By Adrian Wojnarowski
Just as Phil Jackson reached the cusp of catching him with his ninth NBA championship, Red Auerbach was on the telephone, grumbling over the legitimacy of that legacy. The emperor of the Boston Celtics resisted letting Jackson climb onto the coaching Olympus with him, insisting a fatal flaw of the Los Angeles Lakers coach still separated them.
“He’s never tried building a team and teaching the fundamentals,” Auerbach said. “When he’s gone in there, they’ve been ready-made for him. It’s just a matter of putting his system in there. They don’t worry about developing players if they’re not good enough. They just go get someone else.”
This would’ve made the possibility of Jackson’s 10th title so crushing to Auerbach. What could Red say now? Six years later, Jackson dares to do it Auerbach’s way. All those old Celtics kept wishing Auerbach had lived to see this return to Garden glory, but Auerbach would’ve loathed that this season be punctuated by Jackson using Boston to pass him for the most championships in coaching history.
These days, everyone is wondering: Has Kobe Bryant surpassed Michael Jordan?
That question is still too premature, but this one isn’t: Does the Los Angeles Lakers’ coach become the greatest coach in NBA history with another Finals victory?
Rest assured, nine titles now is far more impressive than nine back in Red’s day. Ten ends the argument.
Auerbach is the greatest general manager to ever live. He shaped and reshaped the Celtics for three different title eras. There were the Russell-Cousy Celtics and the Havlicek-Cowens Celtics and the Bird-McHale-Parish Celtics.
Whatever Lakers GM Mitch Kupchak did to steal Pau Gasol resembled the chicanery Auerbach routinely used to rouse rival owners and executives. Auerbach stole Bill Russell for ice show dates at the Boston Garden. He secured Larry Bird’s draft rights as an undergraduate. Dennis Johnson for Rick Robey. The rights to Joe Barry Carroll for Robert Parish and the pick that brought Kevin McHale. It goes on and on.
Ultimately, Auerbach has to be considered the greatest basketball mind in the game’s history. No one should ever dispute that. And yes, he was the greatest coach the sport had ever known, until Phil Jackson started driving vans in Albany of the Continental Basketball Association. People pretend like Jackson never paid his dues. He did. He won titles in the CBA. He coached his summers in Puerto Rico for the extra paycheck. Sure, he had been historically fortunate with Jordan and Pippen, with Shaq and Kobe, but let’s get something straight: No one – least of all Auerbach – ever won without great talent.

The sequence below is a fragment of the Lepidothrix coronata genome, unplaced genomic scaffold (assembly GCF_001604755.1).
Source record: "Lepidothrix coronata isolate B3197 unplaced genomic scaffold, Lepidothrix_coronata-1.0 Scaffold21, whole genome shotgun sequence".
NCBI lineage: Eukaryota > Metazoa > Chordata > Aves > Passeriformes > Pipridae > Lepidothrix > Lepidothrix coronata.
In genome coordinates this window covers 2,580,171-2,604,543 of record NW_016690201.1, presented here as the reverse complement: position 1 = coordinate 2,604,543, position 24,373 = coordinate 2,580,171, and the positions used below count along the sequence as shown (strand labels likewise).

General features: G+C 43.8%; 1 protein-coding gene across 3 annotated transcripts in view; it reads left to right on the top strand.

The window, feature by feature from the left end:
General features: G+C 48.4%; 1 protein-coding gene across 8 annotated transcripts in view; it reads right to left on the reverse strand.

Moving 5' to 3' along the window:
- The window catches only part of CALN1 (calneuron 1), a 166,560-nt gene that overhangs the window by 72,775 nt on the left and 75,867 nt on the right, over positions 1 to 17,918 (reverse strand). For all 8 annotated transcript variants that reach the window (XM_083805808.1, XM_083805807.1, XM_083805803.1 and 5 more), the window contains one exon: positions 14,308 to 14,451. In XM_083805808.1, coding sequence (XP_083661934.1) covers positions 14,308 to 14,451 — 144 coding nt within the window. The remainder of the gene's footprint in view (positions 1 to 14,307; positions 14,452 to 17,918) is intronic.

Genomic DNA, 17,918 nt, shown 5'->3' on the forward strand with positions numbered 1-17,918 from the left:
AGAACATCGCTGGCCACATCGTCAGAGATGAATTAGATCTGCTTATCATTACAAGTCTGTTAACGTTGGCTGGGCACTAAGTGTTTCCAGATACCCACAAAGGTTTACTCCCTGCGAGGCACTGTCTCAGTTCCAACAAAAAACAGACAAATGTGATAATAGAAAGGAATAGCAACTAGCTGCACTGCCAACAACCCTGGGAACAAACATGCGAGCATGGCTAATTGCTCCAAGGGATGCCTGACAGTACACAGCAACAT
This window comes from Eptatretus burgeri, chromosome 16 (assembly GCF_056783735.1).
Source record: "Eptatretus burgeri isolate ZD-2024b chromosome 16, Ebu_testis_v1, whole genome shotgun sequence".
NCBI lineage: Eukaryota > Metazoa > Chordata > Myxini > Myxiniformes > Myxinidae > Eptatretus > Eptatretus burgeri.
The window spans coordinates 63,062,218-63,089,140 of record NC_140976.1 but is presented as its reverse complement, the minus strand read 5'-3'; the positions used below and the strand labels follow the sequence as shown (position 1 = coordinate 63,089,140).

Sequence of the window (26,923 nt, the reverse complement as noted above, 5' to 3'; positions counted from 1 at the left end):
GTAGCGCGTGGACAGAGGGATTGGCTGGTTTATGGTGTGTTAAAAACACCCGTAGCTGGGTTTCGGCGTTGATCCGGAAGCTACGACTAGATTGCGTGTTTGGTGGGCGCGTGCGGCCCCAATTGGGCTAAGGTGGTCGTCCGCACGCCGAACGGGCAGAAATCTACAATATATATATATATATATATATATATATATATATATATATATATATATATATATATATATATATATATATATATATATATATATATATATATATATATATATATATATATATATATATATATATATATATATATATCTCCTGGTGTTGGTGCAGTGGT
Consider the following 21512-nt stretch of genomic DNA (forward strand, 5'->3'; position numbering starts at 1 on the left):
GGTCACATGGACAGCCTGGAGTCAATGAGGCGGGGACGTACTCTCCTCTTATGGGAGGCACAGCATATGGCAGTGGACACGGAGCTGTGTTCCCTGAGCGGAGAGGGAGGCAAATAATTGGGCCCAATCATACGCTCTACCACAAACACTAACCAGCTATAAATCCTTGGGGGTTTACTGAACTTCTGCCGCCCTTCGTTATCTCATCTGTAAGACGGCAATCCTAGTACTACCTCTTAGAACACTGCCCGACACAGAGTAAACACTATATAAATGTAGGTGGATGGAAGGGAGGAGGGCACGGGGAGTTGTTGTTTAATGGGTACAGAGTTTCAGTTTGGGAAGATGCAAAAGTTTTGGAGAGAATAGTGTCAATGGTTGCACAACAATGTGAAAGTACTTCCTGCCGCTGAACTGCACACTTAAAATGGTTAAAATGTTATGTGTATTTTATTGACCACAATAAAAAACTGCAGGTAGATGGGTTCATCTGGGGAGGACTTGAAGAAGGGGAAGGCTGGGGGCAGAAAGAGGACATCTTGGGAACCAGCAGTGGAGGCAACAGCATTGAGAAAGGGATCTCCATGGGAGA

Of course, Auerbach always groused that coaching was so much easier today. This was flawed and, deep down, he knew it. Talent scouting in Auerbach’s era was as sophisticated as an envelope of newspaper articles an old buddy clipped and mailed. At the time, Auerbach had complete control of his ballplayers. There was no free agency, no arbitration. Auerbach was judge and jury on your job. Want a raise? He gave it. Want to work next season? His call.
For that reason, Auerbach could reach his players at the most base level: Fear. Auerbach claimed control that coaches today could only dream.
After Auerbach retired in 1967, his replacement won the ’68 championship. Remember? Bill Russell. As a player-coach. Imagine that now.
Jackson didn’t pick these Lakers, but he sure did develop them. Andrew Bynum has a chance to be one of basketball’s best centers. When most coaches disdain giving young players minutes, Jackson cultivated a bench of Jordan Farmar, Luke Walton and Sasha Vujacic. Through the years, he’s blended the development of talent with the manipulating of minds. In Chicago, he turned his own GM, Jerry Krause, into a common enemy for whom the Bulls to rally around. He created the model for working officials through the press, and reaching his players through the most untraditional of means. They meditated. They read books. He brought dignity and decorum to sideline coaching behavior that has become embarrassing from others. Jackson was a different coach, for a different time.
As arrogant as Jackson can be, his act still pales against Auerbach. Red’s been remembered as a kindly, grandfatherly man, but he was an arrogant winner and a sore loser. Everyone laughs about his ritual late in victories, but think about that: Lighting a cigar on the bench.
Auerbach hated the idea of Jackson breaking his record. To him, he was still that miserable New York Knick with sharp elbows. Truth be told, Auerbach never believed a coach could catch him in titles. Before he died, Auerbach talked to me about Lenny Wilkens passing him for most career victories and Pat Riley for playoff wins, but the nine coaching championships were different. Those banners were Auerbach’s measure of greatness.
“When Wilkens did it, it took him longer than me as a coach, but he still broke it,” Auerbach said. “And then subsequently other guys did it. It took Riley a little less time than me. Hey, these records are made to be broken. One guy broke Roger Maris’ home run record, and then a second and a third, and now they’ve blown it all to (crap).”
Before Jackson won his ninth in 2002, he sounded like a man who wanted Auerbach’s approval. He never did get it. He said he’d settle for a congratulatory cigar. “Unlit,” Jackson hoped.
Never, Auerbach insisted.
“It’ll stunt his growth,” he growled.
This was the basketball season Red Auerbach would’ve loved to see in Boston, but an ending that might have driven him mad. This is the year that Phil Jackson answers all of Auerbach’s doubts. He never tried building a team? Finally, Jackson did and maybe it’s for the best that Red is gone. For the first time, he’d have to concede: As coach, Phil Jackson had done it all. Mostly, he has nearly done the unthinkable: Pass Red as forever’s coach.